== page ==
Researchers may have pinpointed the origin of water on the moon.
Asteroids could actually be responsible for 80 percent of the liquid housed within the planet’s interior, according to a new study. Previous theories credited comets as the primary delivery mechanism for water on the planet after hydrogen atoms were discovered in moon samples six years ago.
An international team of researchers made this conclusion by analyzing the chemical composition of moon samples and then comparing them to known lists of asteroid and comet components, reported Popular Science.
The results indicated that asteroids delivered the brunt of the lunar water an estimated 4.5 billion years ago. Comets did play a role in this process, but the scientists concluded they only contributed 20 percent or less of the water.
The scientists noted this process occurred during a period where developing celestial bodies like the Earth and other planets were hit with a staggering amount of asteroids. Also, early water composition appeared similar to samples found on the earth and Mars, potentially providing more insight into the origins of the solar system as a whole, wrote Inverse.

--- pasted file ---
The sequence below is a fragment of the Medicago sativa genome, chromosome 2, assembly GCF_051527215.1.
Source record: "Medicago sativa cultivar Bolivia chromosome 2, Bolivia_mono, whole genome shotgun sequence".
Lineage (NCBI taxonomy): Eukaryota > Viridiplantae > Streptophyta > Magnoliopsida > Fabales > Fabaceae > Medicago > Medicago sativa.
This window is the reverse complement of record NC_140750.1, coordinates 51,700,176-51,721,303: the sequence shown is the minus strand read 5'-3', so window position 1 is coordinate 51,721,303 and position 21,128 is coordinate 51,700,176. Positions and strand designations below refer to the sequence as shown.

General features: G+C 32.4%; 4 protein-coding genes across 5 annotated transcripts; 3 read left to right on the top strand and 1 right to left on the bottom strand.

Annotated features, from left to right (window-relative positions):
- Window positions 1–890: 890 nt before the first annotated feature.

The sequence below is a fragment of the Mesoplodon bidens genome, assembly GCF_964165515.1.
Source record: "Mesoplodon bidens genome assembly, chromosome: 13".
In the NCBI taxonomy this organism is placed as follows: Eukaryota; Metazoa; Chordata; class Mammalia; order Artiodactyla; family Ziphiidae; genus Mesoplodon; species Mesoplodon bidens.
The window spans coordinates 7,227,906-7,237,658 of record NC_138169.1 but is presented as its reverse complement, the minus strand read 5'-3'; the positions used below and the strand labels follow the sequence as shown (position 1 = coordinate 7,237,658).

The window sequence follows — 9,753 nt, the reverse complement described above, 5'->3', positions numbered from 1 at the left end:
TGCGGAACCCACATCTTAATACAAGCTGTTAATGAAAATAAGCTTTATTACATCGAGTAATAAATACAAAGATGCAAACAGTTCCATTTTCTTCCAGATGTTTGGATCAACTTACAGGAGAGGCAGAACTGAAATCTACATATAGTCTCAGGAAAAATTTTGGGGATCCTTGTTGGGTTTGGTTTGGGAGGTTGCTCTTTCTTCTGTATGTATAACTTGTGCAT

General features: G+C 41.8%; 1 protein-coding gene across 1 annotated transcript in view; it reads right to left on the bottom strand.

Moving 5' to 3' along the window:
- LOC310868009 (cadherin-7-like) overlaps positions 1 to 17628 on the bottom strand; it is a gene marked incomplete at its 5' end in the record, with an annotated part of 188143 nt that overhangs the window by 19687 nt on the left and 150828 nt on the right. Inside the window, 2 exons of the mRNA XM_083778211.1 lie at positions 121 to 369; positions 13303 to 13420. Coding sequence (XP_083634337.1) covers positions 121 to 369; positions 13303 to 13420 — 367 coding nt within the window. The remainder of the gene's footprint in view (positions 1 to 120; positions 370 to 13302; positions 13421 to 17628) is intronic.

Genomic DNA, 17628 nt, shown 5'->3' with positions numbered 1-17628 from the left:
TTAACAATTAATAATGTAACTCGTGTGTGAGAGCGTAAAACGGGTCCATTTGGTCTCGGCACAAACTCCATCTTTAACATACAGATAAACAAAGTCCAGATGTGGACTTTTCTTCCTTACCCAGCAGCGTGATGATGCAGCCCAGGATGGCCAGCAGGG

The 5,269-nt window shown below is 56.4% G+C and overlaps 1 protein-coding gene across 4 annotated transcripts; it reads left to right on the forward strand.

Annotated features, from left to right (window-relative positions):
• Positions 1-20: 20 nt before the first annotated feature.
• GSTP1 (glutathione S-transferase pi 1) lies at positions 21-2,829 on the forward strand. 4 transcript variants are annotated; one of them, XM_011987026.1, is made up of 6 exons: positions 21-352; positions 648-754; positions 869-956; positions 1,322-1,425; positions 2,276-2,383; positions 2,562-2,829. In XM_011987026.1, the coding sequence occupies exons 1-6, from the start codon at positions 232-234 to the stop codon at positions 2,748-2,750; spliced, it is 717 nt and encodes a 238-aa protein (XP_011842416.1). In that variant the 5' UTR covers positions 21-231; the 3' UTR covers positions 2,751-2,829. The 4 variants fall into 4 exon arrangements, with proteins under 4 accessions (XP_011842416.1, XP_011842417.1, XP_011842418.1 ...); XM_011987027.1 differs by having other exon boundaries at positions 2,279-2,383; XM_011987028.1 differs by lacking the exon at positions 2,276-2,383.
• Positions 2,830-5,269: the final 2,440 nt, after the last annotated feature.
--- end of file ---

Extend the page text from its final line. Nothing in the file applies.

However, lead study author Jessica Barnes, a Ph.D. candidate at the Open University, told The Verge that there are still more questions that need to be answered. The study used data collected from lunar rocks that were brought back by the Apollo Missions although only 2 percent of them were analyzed for water.
“Imagine you were an alien and you went to Earth and you only went from Glasgow to Edinburgh and back again,” she said. “You wouldn’t understand a whole lot about the Earth. You’d be missing the pyramids, you’d be missing the Grand Canyon. Although we’ve done a lot with the material that we have, there’s still much of the Moon we haven’t explored yet.”
The study was published in the journal Nature Communications.